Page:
Sister supports London concert hall KOKO to develop content and formats | New


KOKO has hosted performances from artists such as Prince, Amy Winehouse and Madonna (Photo: Sam Neil)

Sister, the production company of Elisabeth Murdoch, Stacey Snider and Jane Featherstone, is expected to work with the new KOKO Hall studio in North London as part of its investment in the restoration of the theater.

KOKO, which has been part of Camden’s vibrant music scene for decades, will reopen in spring 2022 in partnership with London and Los Angeles-based Sister, after undergoing extensive rebuilding and restoration over the past three years.

KOKO CEO and founder Olly Bengough is the majority shareholder of the 50,000 square foot site, while Sister is a minority shareholder with a 40% stake, according to C21.

£ 70million (US $ 83million) was invested in the restoration efforts, which included the addition of new high-quality broadcast, recording and live-streaming capabilities integrated into the Grade Listed building II.

This will allow musicians to perform live, co-produce, broadcast and distribute their music to a global audience with the new KOKO studio, which Sister will work with to develop new content and formats, the two said.

Sister was the originator of shows such as Chernobyl (Sky / HBO) and Giri / Haji (BBC / Netflix) and was created by the former chief of Shine Murdoch, the former executive of Fox Snider and the former boss of Kudos Featherstone in 2019.

She is currently looking to partner with independent companies and develop a global ecosystem of creations ranging from visual production to podcasts to publishing.

Seeking to “create a dynamic new global platform that will help empower the next generation of musicians and artists,” Sister said she would leverage her network of creators and production expertise as part of her involvement with KOKO.

Artists who have performed at KOKO over the years include Prince, Kanye West, Nick Cave & The Bad Seeds, Amy Winehouse, Madonna and Dua Lipa, when the venue was once a broadcasting center.

It was once home to the iconic radio show The Goon Show and the TV show Monty Python’s Flying Circus, which were broadcast live from the building during 30 years of BBC ownership between 1945 and 1975.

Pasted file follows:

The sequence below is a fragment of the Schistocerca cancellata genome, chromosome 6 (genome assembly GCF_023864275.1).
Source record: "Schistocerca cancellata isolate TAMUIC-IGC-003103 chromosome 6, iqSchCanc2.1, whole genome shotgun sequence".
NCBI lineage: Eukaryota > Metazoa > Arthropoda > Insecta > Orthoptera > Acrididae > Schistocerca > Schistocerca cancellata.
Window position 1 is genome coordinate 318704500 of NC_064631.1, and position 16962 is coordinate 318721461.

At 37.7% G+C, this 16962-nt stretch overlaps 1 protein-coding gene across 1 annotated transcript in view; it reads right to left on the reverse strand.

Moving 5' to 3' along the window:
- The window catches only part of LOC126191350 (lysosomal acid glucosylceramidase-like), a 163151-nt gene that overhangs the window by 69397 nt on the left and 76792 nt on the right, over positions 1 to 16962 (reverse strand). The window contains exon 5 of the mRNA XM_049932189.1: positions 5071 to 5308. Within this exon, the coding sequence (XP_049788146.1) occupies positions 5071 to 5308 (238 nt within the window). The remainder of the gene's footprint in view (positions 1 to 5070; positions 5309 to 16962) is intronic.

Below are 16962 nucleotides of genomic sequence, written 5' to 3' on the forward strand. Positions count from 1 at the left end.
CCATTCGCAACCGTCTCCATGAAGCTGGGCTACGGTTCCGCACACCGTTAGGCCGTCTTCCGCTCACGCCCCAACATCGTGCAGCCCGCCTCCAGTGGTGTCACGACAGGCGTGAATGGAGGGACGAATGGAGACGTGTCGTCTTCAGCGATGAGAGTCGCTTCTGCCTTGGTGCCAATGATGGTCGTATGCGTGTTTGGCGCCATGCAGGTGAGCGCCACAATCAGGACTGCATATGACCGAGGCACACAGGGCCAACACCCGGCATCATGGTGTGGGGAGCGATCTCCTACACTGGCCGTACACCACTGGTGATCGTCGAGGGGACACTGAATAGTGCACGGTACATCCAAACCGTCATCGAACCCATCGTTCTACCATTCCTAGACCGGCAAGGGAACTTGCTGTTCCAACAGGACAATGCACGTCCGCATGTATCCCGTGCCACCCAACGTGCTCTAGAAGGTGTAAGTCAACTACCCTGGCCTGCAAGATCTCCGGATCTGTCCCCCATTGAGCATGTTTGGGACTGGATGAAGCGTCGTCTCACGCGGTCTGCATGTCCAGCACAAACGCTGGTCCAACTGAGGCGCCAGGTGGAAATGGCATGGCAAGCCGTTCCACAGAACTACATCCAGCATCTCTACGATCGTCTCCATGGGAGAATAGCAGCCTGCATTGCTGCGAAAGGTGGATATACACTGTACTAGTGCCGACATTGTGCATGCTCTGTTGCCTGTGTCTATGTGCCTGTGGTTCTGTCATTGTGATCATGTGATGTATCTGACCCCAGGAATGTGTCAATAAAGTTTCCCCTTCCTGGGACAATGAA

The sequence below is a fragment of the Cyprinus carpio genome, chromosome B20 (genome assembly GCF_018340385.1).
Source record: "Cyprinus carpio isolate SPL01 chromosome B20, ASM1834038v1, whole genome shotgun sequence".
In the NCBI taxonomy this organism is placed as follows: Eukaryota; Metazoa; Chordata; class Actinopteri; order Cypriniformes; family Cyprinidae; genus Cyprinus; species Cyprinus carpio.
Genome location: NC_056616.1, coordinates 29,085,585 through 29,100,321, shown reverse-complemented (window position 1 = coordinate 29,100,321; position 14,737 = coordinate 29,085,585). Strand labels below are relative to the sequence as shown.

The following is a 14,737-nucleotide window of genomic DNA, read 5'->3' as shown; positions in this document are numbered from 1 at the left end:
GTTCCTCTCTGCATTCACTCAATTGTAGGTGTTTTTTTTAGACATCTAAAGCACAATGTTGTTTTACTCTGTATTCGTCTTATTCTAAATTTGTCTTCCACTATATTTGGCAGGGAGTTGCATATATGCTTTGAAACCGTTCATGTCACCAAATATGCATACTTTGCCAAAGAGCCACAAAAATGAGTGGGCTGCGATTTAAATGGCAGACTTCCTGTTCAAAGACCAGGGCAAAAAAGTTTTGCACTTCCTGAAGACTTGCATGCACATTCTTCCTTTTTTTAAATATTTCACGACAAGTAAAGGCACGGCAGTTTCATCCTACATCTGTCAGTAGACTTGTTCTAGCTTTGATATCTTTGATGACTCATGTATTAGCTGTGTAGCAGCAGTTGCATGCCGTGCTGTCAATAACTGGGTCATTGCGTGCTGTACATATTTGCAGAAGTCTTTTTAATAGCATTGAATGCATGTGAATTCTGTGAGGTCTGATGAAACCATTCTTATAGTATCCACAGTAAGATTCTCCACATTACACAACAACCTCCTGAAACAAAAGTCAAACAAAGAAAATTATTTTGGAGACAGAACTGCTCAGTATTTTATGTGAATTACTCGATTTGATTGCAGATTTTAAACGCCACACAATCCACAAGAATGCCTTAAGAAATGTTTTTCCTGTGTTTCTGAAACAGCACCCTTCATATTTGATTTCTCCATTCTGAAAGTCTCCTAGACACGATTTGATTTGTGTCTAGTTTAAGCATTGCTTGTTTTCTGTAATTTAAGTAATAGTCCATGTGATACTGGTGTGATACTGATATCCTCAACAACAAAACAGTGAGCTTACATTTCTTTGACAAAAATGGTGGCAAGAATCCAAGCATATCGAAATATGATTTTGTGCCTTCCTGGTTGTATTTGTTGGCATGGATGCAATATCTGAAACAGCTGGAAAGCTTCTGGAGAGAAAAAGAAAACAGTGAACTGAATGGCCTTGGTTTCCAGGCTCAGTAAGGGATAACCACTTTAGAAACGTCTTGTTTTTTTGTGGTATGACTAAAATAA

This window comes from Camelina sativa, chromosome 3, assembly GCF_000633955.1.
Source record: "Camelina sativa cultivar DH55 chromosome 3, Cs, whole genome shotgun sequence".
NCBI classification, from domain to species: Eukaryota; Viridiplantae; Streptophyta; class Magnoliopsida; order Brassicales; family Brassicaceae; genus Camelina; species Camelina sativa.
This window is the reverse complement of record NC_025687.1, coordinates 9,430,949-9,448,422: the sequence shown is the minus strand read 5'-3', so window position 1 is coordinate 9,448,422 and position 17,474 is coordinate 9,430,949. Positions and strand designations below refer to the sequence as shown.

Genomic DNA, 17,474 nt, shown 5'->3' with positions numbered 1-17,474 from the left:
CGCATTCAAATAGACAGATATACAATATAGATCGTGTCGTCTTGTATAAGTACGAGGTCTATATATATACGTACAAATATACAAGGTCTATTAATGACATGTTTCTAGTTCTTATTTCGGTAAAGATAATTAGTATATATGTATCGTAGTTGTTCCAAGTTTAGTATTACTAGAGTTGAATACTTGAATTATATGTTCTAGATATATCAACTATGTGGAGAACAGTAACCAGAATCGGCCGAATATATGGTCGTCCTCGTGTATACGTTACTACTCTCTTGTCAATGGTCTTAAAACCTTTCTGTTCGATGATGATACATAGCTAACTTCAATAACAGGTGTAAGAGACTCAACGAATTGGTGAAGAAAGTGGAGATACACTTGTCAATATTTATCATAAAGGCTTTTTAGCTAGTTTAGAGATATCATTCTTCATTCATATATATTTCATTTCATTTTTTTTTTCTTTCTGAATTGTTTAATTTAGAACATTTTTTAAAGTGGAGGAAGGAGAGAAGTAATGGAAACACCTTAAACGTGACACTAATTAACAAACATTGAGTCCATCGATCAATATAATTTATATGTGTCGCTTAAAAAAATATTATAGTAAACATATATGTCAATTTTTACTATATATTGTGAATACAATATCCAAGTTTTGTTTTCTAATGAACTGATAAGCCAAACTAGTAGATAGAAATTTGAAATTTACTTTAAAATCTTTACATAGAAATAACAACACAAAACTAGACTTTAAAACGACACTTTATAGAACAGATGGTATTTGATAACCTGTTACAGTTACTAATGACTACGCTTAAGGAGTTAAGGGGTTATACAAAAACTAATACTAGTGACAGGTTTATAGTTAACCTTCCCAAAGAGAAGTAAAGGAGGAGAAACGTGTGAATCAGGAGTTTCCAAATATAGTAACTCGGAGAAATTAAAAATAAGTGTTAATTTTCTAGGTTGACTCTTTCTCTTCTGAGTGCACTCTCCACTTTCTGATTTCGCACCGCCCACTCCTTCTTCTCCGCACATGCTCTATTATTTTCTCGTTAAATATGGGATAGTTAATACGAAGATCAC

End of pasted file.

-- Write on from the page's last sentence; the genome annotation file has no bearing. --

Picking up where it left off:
Having opened as the Camden Theater in 1900, it now spans three historic buildings: the original Grade II listed Victorian Theater, an old piano factory from 1800, and the former Hope & Anchor pub, which opened for the first time in 1860 and which would have been a favorite of Charles Dickens.

Sister has previously invested in companies such as Ed Sinclair and Olivia Colman’s production company, South of the River Pictures; Zando, a Molly Stern publishing company; Campside Media podcast studio; and AWA Studios, a comic book and digital media publisher.

As part of its reopening, KOKO has also set up a soon to be launched radio station as well as a registered charity with a mission to empower future generations of artists and protect the environment, starting with projects focused on the Camden community.

KOKO will also offer a multi-story music-lovers membership, giving access to a new rooftop terrace and veranda, a domed cocktail bar, a penthouse and recording studio, a piano room, a library, a Hidden underground bar, stage kitchen and vinyl rooms.

Murdoch, Co-Founder and Executive Chairman of Sister, said: “Helping the next generation of artists and storytellers collaborate, innovate and share their work has never been more important. While we’ve all been looking forward to the return of live music, we’ve also discovered new ways to engage with the artists we love through their creative endeavors in the digital space, keeping us united as a global community. .

“It’s this connecting power of music and the arts that Olly and her team harness to make KOKO the first next-generation global entertainment experience in London. At Sister, we are truly excited to partner with KOKO and use our collective expertise, networks and shared independence to forge creative collaborations and empower artists and audiences around the world.

KOKO CEO and Founder Bengough said: “We are more determined than ever to protect our 120-year-old cultural heritage and to support the next generation of musicians and London’s vibrant and growing music scene. “


Source link

Previous Putin will not go to Glasgow for climate conference
Next Rocket City Trash Pandas Power Shows Onsite With Hitachi HDTV Cameras

No Comment

Leave a reply

Your email address will not be published. Required fields are marked *